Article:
Hunt’s tinkering fails to offer the radical economic change that Britain needs

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Thanks to nothing but good luck, Jeremy Hunt enters today’s Budget a little richer than he expected. First, a warm winter took the pressure off the gas market. Then the Bank of England signalled they would raise interest rates by less than expected. The result is a £30bn windfall for the exchequer, with a further £6bn each year thereafter.

The question for Labour is what Hunt will do with this unexpected largesse. Much of the cash will be spent on subsidies for businesses, pitched as compensation for the rise in corporation tax. Whether this is necessary is another question. Lifting the rate to 25% only brings Britain to the average corporate tax rate for the world’s wealthy nations. Chronic private sector underinvestment in this country has much more to do with seven years of bungling Brexit and failing to back British business than the rate of taxation.

Hunt is also likely to make an announcement on childcare. He will reform childcare support within Universal Credit and extend free childcare to one- and two-year-olds. Paired with a reform to disability benefits and incentives to get over-50s back into employment, and the Chancellor will characterise the Budget as getting the country ‘back to work’.

Worthy though this sounds, it is a misdiagnosis of the UK economy’s true ailments. While there are policy challenges around economic inactivity, the rate of employment in the UK is not far from its record high. Meanwhile, the crippling cost of living that besets households across the country will be left largely untouched. The Chancellor will spend less than 10% of his short-term windfall on energy bills, only preventing them from further rises in the next three months.

That doesn’t entirely de-fang the politics of this Budget. This Budget could allow Hunt to falsely take credit for improving Britain’s economic situation. Despite the Tories’ awful record, voters tend to trust them more than Labour to run the economy. Labour’s recent poll leads are to a large extent down to the party’s success in presenting itself as the more competent manager of the public finances. If Hunt can portray himself as having made “difficult decisions” that later produce rewards, the Conservatives could claw back that gap.

It should also be noted that voters might well like the policies Hunt announces, particularly any ambitious childcare reform. Starved of good policy for years, the British public wants reforms that make life better. It’s for precisely this reason that Labour Together is relaunching this April, to take on the big arguments and develop bold ideas that could transform Britain under Labour.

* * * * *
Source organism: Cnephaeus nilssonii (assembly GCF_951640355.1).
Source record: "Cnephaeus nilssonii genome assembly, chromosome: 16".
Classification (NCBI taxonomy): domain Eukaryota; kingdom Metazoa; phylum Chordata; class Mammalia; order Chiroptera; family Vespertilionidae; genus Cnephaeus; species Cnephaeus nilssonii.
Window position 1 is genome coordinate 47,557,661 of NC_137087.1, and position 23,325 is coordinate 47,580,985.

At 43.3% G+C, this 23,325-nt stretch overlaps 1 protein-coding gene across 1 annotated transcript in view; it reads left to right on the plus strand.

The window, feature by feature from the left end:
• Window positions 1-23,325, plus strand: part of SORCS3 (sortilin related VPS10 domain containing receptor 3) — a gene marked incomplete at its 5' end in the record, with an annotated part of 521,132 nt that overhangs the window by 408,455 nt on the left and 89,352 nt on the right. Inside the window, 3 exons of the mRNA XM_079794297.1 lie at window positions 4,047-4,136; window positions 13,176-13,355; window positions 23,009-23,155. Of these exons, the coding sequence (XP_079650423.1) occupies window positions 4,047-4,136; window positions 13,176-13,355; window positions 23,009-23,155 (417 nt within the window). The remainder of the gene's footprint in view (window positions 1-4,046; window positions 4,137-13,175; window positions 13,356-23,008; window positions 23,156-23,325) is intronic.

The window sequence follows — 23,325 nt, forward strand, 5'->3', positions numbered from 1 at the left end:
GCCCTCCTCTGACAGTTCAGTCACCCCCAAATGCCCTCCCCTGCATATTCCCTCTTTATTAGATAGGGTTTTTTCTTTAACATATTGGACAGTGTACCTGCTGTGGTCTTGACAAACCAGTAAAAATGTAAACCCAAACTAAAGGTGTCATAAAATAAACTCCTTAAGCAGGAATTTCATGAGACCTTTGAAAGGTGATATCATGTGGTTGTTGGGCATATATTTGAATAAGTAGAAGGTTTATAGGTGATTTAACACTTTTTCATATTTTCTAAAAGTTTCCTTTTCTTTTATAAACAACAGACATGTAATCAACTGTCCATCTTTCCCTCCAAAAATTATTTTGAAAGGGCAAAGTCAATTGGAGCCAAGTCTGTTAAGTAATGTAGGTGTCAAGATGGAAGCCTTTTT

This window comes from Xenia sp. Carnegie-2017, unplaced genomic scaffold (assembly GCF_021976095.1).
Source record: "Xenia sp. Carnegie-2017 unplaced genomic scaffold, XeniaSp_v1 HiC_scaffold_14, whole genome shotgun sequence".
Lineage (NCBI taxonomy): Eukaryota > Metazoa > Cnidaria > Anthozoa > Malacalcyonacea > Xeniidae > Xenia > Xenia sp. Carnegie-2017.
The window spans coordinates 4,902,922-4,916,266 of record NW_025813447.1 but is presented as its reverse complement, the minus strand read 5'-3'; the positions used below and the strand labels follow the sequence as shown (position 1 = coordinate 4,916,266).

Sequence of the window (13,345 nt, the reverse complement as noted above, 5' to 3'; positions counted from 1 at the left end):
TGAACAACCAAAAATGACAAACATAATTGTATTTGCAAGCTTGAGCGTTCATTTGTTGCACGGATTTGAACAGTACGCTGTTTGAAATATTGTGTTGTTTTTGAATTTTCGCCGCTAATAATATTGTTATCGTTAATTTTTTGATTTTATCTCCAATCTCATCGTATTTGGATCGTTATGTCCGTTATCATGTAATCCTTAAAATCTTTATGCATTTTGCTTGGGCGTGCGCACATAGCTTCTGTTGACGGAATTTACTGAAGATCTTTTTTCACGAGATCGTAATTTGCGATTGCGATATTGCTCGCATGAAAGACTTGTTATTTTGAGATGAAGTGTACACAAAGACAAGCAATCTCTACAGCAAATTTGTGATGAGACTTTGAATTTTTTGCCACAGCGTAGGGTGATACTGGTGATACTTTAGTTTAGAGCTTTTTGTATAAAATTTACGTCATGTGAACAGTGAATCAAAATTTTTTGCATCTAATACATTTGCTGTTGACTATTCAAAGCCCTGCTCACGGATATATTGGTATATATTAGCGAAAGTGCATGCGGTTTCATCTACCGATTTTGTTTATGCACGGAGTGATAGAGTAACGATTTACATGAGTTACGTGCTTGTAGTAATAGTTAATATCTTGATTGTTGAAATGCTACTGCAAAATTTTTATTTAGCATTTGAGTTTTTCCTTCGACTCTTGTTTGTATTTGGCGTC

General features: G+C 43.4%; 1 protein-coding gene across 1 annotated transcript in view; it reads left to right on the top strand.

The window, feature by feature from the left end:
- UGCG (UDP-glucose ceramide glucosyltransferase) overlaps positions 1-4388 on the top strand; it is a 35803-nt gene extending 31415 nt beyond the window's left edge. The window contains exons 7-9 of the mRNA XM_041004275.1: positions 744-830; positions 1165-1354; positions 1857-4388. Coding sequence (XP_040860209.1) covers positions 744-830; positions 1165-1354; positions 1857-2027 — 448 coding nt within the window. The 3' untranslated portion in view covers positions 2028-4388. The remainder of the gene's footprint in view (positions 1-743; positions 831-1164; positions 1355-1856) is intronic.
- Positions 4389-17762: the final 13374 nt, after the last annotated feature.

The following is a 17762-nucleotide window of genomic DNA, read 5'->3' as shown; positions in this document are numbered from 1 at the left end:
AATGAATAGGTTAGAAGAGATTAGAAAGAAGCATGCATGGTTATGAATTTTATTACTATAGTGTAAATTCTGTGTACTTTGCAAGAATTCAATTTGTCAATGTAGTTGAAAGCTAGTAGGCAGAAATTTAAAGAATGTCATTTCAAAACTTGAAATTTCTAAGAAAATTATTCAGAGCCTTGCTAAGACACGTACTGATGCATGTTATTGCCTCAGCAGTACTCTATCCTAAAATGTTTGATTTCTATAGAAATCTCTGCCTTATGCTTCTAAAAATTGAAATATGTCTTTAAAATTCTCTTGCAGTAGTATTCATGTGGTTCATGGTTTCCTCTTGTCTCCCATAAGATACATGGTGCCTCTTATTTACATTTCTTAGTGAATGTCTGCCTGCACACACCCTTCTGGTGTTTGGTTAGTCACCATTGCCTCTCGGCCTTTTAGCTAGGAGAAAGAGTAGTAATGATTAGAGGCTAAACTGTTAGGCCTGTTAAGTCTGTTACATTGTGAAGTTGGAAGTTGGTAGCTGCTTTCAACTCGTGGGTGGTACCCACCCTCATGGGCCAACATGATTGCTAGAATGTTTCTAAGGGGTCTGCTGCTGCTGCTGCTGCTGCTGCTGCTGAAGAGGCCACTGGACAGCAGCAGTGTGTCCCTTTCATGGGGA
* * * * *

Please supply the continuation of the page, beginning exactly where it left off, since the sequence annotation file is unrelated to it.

The biggest dangers in this Budget are a year or so away. Rather than helping those most in need now, the Chancellor will build a war chest that he can deploy when the political benefits are greatest. In the run-up to the next election, expect corporation and income tax to fall, as the Chancellor gets populist with fiscal policy. There’s a good chance this won’t work. Voters today are more worried about the state of the public finances, and the quality of public services, than cutting taxes.

And here is the Conservatives’ greatest weakness. They have no positive economic vision for Britain. The result is that our country stands still while others surge ahead. In the United States, President Biden’s Inflation Reduction Act has subsidised and invested in new industries, particularly green technologies, drawing companies in from across the world. The European Union, spooked by such ambitious policymaking, is responding in kind. Britain, meanwhile, stagnates. A few recycled press releases point to vague ambitions for Britain’s clean tech sector, but there’s nothing to back it up.

This is the opportunity for Labour. Over the weekend, Rachel Reeves reiterated that a Labour government would endow an £8bn national wealth fund, focused on financing clean technology in deprived regions. This summer, we at Labour Together will follow in her footsteps, publishing a report that shows how to replicate the achievements of the Biden administration in a UK context.

The Chancellor may have a surprise surplus to toy with at the Budget. But make no mistake: the errors of the past 13 years are far greater than the rabbits that he will pull from his hat. Britain is drifting. At our current rate, by 2030, Britons will be poorer than the average person in Poland. By 2040, we’ll be poorer than Romanians and Hungarians. Britain needs a radical change in economic direction. Hunt’s traps and tinkering promise none of that.

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